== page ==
The need to build a better breast pump was strongly expressed at the “Make the Breast Pump Not Suck” Hackathon that was held at the MIT Media Lab over the weekend where more than 150 breast pump users, engineers, designers, health care and lactation specialists, gathered to brainstorm and listen to pitches from engineering teams who came up with new concepts to make breast pumping more palatable.

Incredibly, not much has changed in the 14 years since I last used an industrial-strength “hospital-grade” double breast pump, which left me feeling like Wanda the cow with little desire to keep nursing. Women still need to sit, with their shirts open, tethered to a motorized contraption that loudly sucks the milk out of their breasts with a loud whooshing sound.


The point of the Hackathon was to come up with something better.

After using a breast pump to feed her 7-month-old twins, Katherine Ong, a doctoral candidate in mechanical engineering, MIT, already came to the competition with ideas for improvements. She and her team won the $2000 second prize for designing a hands-free compression bra called Helping Hands to help women manually express breast milk.

It has the potential to “get 30 percent more milk out with double the fat content,” Ong said. “When used with a breast pump, it might help the milk flow a bit faster and make sure that milk ducts don’t get clogged.” The prototype needs tinkering, she said, but the team was approached by two breast pump manufacturers at the event. “We’re hopeful one of companies will pick up idea and go with it.”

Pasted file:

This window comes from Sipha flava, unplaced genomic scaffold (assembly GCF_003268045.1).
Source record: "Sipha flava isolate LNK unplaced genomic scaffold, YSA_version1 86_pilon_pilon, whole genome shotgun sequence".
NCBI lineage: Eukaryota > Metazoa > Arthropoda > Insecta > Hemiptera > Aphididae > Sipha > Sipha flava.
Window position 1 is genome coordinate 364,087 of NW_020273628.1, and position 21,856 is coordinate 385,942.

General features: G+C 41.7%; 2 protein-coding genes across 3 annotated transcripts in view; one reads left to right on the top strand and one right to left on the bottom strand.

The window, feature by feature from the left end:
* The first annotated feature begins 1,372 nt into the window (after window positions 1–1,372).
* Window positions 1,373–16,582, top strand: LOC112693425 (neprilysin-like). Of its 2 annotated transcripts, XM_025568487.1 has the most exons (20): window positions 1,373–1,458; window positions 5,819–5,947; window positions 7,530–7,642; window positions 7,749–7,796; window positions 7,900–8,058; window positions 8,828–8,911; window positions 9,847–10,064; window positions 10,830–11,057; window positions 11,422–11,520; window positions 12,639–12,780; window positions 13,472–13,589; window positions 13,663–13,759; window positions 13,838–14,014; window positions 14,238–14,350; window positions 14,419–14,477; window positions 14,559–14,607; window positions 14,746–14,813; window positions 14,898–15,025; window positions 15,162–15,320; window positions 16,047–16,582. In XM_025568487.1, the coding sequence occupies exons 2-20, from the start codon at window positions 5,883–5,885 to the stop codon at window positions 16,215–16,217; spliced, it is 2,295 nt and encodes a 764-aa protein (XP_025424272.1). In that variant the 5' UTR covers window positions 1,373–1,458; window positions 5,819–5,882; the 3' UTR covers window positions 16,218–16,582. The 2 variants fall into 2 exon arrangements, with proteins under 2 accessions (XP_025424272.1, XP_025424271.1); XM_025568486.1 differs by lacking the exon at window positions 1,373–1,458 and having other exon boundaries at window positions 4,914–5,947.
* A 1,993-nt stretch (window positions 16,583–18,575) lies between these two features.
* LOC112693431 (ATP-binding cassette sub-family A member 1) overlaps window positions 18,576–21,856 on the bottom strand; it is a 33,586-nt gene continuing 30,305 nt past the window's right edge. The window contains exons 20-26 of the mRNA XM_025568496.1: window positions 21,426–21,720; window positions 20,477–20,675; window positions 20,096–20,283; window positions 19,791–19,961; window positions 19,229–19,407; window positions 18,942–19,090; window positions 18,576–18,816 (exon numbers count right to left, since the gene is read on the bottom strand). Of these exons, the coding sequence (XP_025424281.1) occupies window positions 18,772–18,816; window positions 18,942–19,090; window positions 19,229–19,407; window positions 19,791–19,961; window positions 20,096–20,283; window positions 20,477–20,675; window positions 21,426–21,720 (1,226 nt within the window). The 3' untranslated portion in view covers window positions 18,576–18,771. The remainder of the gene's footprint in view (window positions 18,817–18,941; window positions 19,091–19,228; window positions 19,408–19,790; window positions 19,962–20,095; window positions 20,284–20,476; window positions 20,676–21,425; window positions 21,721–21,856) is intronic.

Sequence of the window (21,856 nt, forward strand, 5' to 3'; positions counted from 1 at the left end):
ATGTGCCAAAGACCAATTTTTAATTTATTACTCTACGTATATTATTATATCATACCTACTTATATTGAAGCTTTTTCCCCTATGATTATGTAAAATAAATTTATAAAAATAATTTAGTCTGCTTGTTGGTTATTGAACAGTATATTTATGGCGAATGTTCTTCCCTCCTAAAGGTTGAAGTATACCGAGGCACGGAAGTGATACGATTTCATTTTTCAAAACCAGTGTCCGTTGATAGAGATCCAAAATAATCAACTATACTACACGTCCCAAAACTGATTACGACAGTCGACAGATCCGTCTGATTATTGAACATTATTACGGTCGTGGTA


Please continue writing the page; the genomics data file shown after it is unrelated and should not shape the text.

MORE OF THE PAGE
First-prize, $3000 and a trip to Silicon Valley to pitch investors, went to the team that devised the Mighty Mom Utility Belt, a hands-free wearable pump that can be worn under clothes. In theory, women can attach the device discretely and pump while they travel to work or teach a class. In reality, the design is still in the rough stages and will require extensive testing to determine whether it can replace the more the more cumbersome contraptions that require nursing mothers to sit in the privacy of their office or bathroom stall.


Deborah Kotz can be reached at dkotz@globe.com. Follow her on Twitter @debkotz2.